Depression-Era First Aid: Egg Skin
Colorado woman recalls her father patching her cuts with egg skin "stitches" during the depression era.
The playground of our one-room country school was alive with boys and girls, ages six through thirteen. It was recess and we stood in clusters watching the bigger boys who were teasing a billy goat that had strayed from the farmyard across the road. The boys got a thrill out of holding the goat by his horns while he wrestled and tried his best to get away from them. When at last he freed himself, he took after the closest one in sight.
"Look out, Juanita!" someone shouted, but the warning came too late. Before I knew what was happening, the billy hit me and I went sprawling to the ground. I was helped up, but I must have been a gruesome sight. The goat's horn had ripped the skin under my chin and left it hanging loose, dripping blood onto my clean dress.
The teacher came, took one look and sent for the lady across the road. They attempted to clean me up but were overwhelmed at the sight of the gaping wound. Not knowing what more to do, they folded a clean flour sack into a triangular sling, placed the wide part under my chin and knotted the ends on top of my head. "She'll have to have stitches," the neighbor lady said. And the teacher agreed.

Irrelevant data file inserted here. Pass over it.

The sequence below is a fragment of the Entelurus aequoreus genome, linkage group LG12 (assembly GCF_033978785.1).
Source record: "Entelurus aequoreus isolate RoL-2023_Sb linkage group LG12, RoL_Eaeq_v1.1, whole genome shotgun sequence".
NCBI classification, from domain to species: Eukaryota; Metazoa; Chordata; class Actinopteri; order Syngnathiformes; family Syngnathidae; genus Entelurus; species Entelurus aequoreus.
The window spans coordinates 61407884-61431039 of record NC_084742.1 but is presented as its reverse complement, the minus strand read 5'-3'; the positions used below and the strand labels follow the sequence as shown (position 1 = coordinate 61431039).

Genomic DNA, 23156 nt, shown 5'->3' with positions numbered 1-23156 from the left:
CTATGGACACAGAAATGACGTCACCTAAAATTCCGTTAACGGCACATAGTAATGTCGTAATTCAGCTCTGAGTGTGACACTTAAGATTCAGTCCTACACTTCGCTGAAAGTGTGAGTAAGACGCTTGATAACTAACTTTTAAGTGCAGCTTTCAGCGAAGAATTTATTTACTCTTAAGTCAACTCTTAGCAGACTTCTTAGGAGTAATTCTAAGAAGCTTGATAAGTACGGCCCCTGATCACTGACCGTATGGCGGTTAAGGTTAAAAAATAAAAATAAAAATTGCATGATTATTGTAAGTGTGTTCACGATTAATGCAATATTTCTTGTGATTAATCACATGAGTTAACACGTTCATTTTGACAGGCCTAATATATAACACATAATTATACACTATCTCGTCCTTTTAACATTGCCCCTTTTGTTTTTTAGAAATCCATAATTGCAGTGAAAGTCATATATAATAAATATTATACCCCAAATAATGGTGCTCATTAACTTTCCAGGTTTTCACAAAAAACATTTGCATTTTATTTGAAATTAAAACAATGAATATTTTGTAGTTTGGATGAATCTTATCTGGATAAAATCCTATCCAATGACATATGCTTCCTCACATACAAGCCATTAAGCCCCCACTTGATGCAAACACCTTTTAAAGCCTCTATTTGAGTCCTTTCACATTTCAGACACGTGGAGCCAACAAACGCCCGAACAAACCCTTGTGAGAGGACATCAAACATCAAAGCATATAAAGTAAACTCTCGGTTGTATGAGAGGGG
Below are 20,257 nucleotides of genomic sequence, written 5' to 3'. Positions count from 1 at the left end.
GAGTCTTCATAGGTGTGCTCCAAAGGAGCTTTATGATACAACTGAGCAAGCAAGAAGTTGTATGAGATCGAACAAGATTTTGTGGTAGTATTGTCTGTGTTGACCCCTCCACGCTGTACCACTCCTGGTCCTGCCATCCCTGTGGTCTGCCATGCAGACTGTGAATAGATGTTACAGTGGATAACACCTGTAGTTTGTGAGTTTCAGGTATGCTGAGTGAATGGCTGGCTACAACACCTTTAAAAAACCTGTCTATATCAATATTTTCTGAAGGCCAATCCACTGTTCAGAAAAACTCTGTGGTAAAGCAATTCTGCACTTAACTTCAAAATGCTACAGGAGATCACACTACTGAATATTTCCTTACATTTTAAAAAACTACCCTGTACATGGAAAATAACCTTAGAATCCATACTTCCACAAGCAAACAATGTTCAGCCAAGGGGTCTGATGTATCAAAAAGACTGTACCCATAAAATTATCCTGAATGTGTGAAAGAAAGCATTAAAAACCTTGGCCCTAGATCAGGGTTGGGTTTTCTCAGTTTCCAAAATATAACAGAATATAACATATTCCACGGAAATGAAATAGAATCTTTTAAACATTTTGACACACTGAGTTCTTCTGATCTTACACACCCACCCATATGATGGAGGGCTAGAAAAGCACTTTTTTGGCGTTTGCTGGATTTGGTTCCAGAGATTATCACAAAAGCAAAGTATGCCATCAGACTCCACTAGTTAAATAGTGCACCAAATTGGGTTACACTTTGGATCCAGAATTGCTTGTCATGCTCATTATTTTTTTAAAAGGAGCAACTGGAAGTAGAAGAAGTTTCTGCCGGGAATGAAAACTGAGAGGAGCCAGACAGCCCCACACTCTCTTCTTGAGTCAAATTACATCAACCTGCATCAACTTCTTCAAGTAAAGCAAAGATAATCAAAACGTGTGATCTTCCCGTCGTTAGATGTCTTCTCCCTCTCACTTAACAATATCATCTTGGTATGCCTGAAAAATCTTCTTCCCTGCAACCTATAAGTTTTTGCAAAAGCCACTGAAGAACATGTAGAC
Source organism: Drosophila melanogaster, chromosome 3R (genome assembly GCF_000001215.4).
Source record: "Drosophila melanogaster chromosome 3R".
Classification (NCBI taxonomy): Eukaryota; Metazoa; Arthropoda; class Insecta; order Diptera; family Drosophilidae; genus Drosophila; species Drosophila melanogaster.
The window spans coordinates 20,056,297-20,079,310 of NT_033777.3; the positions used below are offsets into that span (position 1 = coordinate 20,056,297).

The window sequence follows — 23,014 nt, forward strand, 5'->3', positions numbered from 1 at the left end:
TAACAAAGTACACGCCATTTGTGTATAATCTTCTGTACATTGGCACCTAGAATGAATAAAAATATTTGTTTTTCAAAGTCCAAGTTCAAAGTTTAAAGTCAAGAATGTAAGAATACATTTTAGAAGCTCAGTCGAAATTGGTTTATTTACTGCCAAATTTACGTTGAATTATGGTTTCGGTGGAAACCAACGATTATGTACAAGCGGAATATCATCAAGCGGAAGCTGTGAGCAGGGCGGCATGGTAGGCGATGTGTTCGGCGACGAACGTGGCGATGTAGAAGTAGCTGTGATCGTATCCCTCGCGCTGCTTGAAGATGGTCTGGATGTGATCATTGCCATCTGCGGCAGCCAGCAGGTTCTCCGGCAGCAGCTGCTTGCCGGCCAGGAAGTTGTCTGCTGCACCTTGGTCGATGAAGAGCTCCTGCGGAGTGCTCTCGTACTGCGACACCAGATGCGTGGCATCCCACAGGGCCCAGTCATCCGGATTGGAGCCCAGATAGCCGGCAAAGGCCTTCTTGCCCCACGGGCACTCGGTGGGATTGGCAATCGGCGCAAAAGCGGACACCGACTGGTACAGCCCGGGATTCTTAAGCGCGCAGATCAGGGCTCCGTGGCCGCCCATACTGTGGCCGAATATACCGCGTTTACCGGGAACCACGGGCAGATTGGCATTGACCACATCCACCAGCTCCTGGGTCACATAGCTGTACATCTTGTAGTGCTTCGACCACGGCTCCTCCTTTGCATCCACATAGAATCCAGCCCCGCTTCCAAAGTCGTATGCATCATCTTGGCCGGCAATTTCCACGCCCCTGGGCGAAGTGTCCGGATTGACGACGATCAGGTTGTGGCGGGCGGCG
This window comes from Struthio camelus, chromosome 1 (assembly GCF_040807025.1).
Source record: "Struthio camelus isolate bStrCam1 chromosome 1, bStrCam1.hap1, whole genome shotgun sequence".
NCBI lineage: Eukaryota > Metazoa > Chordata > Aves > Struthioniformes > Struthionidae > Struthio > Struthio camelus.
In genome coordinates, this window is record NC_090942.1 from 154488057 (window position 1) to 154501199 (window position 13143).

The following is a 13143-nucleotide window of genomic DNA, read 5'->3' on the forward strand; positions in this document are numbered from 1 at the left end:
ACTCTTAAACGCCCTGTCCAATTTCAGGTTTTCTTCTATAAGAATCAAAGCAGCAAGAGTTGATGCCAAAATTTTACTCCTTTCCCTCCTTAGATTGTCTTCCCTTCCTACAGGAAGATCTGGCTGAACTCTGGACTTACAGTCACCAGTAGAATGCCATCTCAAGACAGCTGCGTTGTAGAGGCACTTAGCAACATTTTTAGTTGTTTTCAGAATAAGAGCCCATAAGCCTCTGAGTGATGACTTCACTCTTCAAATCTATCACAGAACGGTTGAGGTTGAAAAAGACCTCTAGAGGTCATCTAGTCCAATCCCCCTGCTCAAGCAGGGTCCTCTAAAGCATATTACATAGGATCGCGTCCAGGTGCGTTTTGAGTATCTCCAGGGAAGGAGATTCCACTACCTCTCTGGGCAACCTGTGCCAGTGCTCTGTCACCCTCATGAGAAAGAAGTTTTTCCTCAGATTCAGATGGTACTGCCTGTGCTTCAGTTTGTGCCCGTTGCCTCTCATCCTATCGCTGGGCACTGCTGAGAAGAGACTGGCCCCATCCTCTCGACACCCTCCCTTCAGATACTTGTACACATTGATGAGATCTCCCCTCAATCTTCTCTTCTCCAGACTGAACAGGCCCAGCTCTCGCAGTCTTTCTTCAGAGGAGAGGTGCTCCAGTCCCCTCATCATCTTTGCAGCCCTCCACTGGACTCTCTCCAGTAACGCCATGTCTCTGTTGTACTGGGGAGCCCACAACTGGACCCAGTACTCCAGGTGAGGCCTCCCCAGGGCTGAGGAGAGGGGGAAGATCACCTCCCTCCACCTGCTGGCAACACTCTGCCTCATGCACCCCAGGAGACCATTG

My Uncle Ed, who was still going to school, was instructed to take me home on his horse. On the way we discussed doctors. I couldn't remember ever going to one and the thought of doing so was frightening. Stitches sounded like needles. I was afraid.
Mama was nearly hysterical when she saw me. I'm sure she thought her darling would never be the same.
Dad was more calm. He had grown up in a family of ten children and had seen similar sights. Drawing on old memories of how his mother dealt with emergencies, he came up with a solution.